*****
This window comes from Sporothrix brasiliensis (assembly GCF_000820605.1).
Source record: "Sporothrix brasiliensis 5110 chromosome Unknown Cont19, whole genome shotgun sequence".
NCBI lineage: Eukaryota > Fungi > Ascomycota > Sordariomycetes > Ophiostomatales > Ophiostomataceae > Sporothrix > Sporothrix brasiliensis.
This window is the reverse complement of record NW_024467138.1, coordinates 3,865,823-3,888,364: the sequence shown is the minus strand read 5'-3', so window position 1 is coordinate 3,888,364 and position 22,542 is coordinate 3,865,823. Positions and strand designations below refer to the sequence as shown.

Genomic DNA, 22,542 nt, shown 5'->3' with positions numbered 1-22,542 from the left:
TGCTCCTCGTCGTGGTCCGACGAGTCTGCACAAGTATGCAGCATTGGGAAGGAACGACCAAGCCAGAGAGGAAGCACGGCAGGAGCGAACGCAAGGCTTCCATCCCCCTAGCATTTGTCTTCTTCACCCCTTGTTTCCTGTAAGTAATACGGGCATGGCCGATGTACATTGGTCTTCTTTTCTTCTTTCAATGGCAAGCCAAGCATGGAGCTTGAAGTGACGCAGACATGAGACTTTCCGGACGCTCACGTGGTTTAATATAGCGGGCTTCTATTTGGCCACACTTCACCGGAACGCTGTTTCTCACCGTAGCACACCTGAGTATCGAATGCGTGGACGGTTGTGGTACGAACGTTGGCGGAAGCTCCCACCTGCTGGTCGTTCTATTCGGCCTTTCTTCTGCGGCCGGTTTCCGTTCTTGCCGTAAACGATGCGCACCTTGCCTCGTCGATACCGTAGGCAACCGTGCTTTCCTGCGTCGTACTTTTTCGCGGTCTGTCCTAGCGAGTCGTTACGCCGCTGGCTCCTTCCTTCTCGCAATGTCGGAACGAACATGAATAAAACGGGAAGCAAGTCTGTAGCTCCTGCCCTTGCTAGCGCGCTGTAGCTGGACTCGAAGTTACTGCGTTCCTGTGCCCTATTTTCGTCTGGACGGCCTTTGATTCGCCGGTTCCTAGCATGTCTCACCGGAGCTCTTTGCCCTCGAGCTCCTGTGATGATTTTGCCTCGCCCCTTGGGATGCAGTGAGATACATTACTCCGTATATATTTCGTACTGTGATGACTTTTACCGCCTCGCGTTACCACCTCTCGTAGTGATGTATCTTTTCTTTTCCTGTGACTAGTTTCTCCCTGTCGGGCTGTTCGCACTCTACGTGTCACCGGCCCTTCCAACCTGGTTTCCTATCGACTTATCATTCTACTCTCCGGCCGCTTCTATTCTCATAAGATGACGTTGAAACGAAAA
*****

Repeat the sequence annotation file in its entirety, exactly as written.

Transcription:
This window comes from Sporothrix brasiliensis (assembly GCF_000820605.1).
Source record: "Sporothrix brasiliensis 5110 chromosome Unknown Cont19, whole genome shotgun sequence".
NCBI lineage: Eukaryota > Fungi > Ascomycota > Sordariomycetes > Ophiostomatales > Ophiostomataceae > Sporothrix > Sporothrix brasiliensis.
This window is the reverse complement of record NW_024467138.1, coordinates 3,865,823-3,888,364: the sequence shown is the minus strand read 5'-3', so window position 1 is coordinate 3,888,364 and position 22,542 is coordinate 3,865,823. Positions and strand designations below refer to the sequence as shown.

Genomic DNA, 22,542 nt, shown 5'->3' with positions numbered 1-22,542 from the left:
TGCTCCTCGTCGTGGTCCGACGAGTCTGCACAAGTATGCAGCATTGGGAAGGAACGACCAAGCCAGAGAGGAAGCACGGCAGGAGCGAACGCAAGGCTTCCATCCCCCTAGCATTTGTCTTCTTCACCCCTTGTTTCCTGTAAGTAATACGGGCATGGCCGATGTACATTGGTCTTCTTTTCTTCTTTCAATGGCAAGCCAAGCATGGAGCTTGAAGTGACGCAGACATGAGACTTTCCGGACGCTCACGTGGTTTAATATAGCGGGCTTCTATTTGGCCACACTTCACCGGAACGCTGTTTCTCACCGTAGCACACCTGAGTATCGAATGCGTGGACGGTTGTGGTACGAACGTTGGCGGAAGCTCCCACCTGCTGGTCGTTCTATTCGGCCTTTCTTCTGCGGCCGGTTTCCGTTCTTGCCGTAAACGATGCGCACCTTGCCTCGTCGATACCGTAGGCAACCGTGCTTTCCTGCGTCGTACTTTTTCGCGGTCTGTCCTAGCGAGTCGTTACGCCGCTGGCTCCTTCCTTCTCGCAATGTCGGAACGAACATGAATAAAACGGGAAGCAAGTCTGTAGCTCCTGCCCTTGCTAGCGCGCTGTAGCTGGACTCGAAGTTACTGCGTTCCTGTGCCCTATTTTCGTCTGGACGGCCTTTGATTCGCCGGTTCCTAGCATGTCTCACCGGAGCTCTTTGCCCTCGAGCTCCTGTGATGATTTTGCCTCGCCCCTTGGGATGCAGTGAGATACATTACTCCGTATATATTTCGTACTGTGATGACTTTTACCGCCTCGCGTTACCACCTCTCGTAGTGATGTATCTTTTCTTTTCCTGTGACTAGTTTCTCCCTGTCGGGCTGTTCGCACTCTACGTGTCACCGGCCCTTCCAACCTGGTTTCCTATCGACTTATCATTCTACTCTCCGGCCGCTTCTATTCTCATAAGATGACGTTGAAACGAAAA